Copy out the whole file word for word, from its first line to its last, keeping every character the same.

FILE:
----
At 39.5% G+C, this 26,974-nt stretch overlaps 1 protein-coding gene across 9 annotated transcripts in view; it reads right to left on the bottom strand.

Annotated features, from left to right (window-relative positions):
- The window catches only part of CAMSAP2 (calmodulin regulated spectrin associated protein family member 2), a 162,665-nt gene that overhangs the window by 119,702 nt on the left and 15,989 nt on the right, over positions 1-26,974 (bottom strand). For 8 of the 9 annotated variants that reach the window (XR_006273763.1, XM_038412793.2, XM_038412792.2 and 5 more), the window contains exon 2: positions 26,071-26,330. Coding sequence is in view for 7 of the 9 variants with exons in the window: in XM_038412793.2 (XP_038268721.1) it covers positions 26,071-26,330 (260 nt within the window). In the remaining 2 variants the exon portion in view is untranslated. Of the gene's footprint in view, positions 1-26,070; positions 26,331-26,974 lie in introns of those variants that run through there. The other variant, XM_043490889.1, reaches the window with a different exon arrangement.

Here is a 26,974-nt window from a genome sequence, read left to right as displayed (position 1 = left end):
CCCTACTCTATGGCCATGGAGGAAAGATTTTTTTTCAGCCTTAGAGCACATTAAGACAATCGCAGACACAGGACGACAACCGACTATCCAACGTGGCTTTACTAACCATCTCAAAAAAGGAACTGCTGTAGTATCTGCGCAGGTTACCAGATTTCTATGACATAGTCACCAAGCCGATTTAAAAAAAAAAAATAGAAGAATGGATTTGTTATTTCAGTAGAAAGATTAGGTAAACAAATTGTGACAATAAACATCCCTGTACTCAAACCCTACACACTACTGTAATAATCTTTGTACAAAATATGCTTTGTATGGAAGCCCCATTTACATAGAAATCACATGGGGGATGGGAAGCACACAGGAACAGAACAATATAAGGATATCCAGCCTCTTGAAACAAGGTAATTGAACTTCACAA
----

At 39.5% G+C, this 26,974-nt stretch overlaps 1 protein-coding gene across 9 annotated transcripts in view; it reads right to left on the bottom strand.

Annotated features, from left to right (window-relative positions):
- The window catches only part of CAMSAP2 (calmodulin regulated spectrin associated protein family member 2), a 162,665-nt gene that overhangs the window by 119,702 nt on the left and 15,989 nt on the right, over positions 1-26,974 (bottom strand). For 8 of the 9 annotated variants that reach the window (XR_006273763.1, XM_038412793.2, XM_038412792.2 and 5 more), the window contains exon 2: positions 26,071-26,330. Coding sequence is in view for 7 of the 9 variants with exons in the window: in XM_038412793.2 (XP_038268721.1) it covers positions 26,071-26,330 (260 nt within the window). In the remaining 2 variants the exon portion in view is untranslated. Of the gene's footprint in view, positions 1-26,070; positions 26,331-26,974 lie in introns of those variants that run through there. The other variant, XM_043490889.1, reaches the window with a different exon arrangement.

Here is a 26,974-nt window from a genome sequence, read left to right as displayed (position 1 = left end):
CCCTACTCTATGGCCATGGAGGAAAGATTTTTTTTCAGCCTTAGAGCACATTAAGACAATCGCAGACACAGGACGACAACCGACTATCCAACGTGGCTTTACTAACCATCTCAAAAAAGGAACTGCTGTAGTATCTGCGCAGGTTACCAGATTTCTATGACATAGTCACCAAGCCGATTTAAAAAAAAAAAATAGAAGAATGGATTTGTTATTTCAGTAGAAAGATTAGGTAAACAAATTGTGACAATAAACATCCCTGTACTCAAACCCTACACACTACTGTAATAATCTTTGTACAAAATATGCTTTGTATGGAAGCCCCATTTACATAGAAATCACATGGGGGATGGGAAGCACACAGGAACAGAACAATATAAGGATATCCAGCCTCTTGAAACAAGGTAATTGAACTTCACAA